Strimvelis was designated as an orphan medicinal product in 2005. Orphan designationgives medicine developers access to incentives such as fee reductions for scientific advice, or the possibility to obtain 10 years’ market exclusivity for an authorised orphan-designated medicine. It is a key instrument available in the EU to encourage the development of medicines for patients with rare diseases. The applicant received scientific advice from the Agency on various aspects of the application dossier throughout the medicine’s development.

The opinion adopted by the CHMP at its March 2016 meeting is an intermediary step on Strimvelis’ path to patient access. The CHMP opinion will now be sent to the European Commission for the adoption of a decision on an EU-wide marketing authorisation. Once a marketing authorisation has been granted, decisions about price and reimbursement will take place at the level of each Member State, taking into account the potential role/use of this medicine in the context of the national health system of that country.

Tags: , , , , , , , ,
About the Author
thassodotcom Ph.D.; Professor in Pharmacology and Toxicology. Senior expert in theragenomic and personalized medicine and individualized drug safety. Senior expert in pharmaco- and toxicogenetics. Senior expert in human safety of drugs, chemicals, environmental pollutants, and dietary ingredients.

Leave a Reply

Optional: Social Subscribe/Login

Notify of
descargar facebook

Aw, this was an exceptionally good post. Spending some time and actual effort to create
a good article… but what can I say… I hesitate a lot and never manage
to get anything done.

Quest Protein Bars

I have to thank you for the efforts you have put in writing this blog.

I’m hoping to view the same high-grade content from you in the future as well.
In fact, your creative writing abilities has inspired
me to get my very own website now 😉

Descargar facebook
I constantly emailed this website post page to
all my associates, for the reason that if like to read it next my links will too.
Descargar facebook

Coconut Oil Benefits

Thanks for every other magnificent post. Where else may just anyone
get that kind of information in such an ideal method of writing?
I’ve a presentation subsequent week, and I am at the search for such information.


Greetings, I think your site could possibly be having internet browser compatibility issues.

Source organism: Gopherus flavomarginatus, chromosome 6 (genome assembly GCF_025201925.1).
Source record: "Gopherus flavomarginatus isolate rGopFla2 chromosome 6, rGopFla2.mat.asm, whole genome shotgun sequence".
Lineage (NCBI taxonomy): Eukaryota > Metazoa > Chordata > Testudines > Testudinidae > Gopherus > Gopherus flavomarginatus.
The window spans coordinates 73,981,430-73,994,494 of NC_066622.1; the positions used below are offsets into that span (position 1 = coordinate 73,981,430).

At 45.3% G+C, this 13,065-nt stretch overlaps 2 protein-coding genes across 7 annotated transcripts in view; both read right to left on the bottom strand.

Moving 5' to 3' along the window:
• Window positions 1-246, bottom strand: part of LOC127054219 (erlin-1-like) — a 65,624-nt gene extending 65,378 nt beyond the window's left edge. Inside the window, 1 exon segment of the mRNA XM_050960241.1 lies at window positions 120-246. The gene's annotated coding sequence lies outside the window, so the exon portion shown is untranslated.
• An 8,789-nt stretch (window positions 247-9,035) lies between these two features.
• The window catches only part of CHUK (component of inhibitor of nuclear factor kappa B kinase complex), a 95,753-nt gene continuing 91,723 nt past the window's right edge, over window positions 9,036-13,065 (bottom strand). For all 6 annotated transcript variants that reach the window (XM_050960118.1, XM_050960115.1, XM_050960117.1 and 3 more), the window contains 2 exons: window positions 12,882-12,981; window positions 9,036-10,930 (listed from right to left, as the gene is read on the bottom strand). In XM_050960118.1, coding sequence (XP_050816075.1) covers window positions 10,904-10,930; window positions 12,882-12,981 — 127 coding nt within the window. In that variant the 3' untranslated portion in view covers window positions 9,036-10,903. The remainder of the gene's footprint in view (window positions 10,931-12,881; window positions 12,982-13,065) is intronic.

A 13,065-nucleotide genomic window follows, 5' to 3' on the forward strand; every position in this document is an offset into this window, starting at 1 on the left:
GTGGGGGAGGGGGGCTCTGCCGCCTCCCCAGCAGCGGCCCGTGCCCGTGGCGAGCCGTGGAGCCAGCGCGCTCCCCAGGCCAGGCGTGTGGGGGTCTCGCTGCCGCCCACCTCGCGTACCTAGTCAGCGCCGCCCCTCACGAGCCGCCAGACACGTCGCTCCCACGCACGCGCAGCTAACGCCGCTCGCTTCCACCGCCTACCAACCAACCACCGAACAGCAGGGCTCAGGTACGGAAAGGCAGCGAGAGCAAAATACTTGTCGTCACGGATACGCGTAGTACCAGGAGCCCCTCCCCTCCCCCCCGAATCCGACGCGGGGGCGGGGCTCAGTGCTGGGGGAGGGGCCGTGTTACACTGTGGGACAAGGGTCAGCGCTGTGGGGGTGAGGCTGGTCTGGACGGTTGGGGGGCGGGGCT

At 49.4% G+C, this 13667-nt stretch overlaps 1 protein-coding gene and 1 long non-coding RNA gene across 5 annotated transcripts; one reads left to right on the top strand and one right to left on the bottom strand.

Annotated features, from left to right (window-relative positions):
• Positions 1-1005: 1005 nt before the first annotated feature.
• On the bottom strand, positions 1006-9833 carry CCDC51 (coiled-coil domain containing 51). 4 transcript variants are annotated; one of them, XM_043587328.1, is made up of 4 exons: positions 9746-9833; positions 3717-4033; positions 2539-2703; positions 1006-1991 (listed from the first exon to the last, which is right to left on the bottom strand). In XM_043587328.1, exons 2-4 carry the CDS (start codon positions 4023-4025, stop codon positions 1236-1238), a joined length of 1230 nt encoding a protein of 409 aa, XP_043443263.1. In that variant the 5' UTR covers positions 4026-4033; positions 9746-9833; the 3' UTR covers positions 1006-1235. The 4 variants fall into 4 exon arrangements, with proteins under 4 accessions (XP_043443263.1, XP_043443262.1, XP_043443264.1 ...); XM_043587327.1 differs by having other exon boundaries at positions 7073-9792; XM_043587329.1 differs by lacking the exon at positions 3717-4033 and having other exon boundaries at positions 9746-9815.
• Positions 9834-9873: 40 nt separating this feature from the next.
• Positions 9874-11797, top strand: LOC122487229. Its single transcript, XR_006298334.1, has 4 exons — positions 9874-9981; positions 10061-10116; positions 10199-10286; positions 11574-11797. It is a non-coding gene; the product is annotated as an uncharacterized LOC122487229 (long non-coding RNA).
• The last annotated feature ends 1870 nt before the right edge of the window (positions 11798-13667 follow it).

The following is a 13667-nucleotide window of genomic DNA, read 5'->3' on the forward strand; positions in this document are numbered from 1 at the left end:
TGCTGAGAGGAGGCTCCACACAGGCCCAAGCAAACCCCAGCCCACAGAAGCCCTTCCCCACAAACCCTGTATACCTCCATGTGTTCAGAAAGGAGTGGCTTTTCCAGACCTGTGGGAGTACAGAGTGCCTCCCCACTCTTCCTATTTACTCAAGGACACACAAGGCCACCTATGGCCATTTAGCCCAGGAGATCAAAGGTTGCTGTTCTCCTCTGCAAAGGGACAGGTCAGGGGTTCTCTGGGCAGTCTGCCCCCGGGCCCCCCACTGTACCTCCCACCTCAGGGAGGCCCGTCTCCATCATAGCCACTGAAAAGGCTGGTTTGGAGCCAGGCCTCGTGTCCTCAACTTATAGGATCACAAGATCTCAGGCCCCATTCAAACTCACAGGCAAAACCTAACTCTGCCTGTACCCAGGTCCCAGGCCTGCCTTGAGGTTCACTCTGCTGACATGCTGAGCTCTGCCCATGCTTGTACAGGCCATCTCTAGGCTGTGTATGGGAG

When I take a look at your web site in Safari, it looks
fine however when opening in I.E., it has some overlapping issues.
I simply wanted to give you a quick heads up! Besides that, excellent site!

thasso: conditions

thasso: tweets

thasso post: magazine

View my Flipboard Magazine.

thasso: categories

thasso: archives

thasso: simple chat

You must be a registered user to participate in this chat.

  • Researchers find genetic links to child obesity across diverse ethnic groups August 22, 2019
    An international team of researchers who analyzed data across multiple ethnicities has produced the largest genetic study to date associated with common childhood obesity. The Early Growth Genetics (EGG) Consortium discovered a robust new signal, fine-mapped previously reported genetic variants, and added to evidence that genetic influences on obesity operate across the lifespan.
  • Researchers develop model to personalize radiation treatment August 22, 2019
    A personalized approach to cancer treatment has become more common over the last several decades, with numerous targeted drugs approved to treat particular tumor types with specific mutations or patterns. However, this same personalized strategy has not translated to radiation therapy, and a one-size-fits-all approach for most patients is still common practice. Moffitt Cancer Center […]
  • How our genes and environment influence BMI and height August 22, 2019
    Environmental conditions influence our body mass index (BMI) by increasing or decreasing the effect of inherited genetic variations, University of Queensland researchers have discovered.
  • Genetic testing and family tree research are revealing painful family secrets, research says August 22, 2019
    Genealogical research and genetic testing are revealing skeletons in family closets and causing rifts among members, a new study shows.
  • Researchers use single-cell sequencing to get a better look at human embryo implantation August 22, 2019
    A team of researchers affiliated with multiple institutions in China has used single-cell sequencing to learn more about the human embryo during implantation in the uterus. In their paper published in the journal Nature, the group describes sequencing thousands of human embryo cells from before, during and after implantation, and what they learned from it.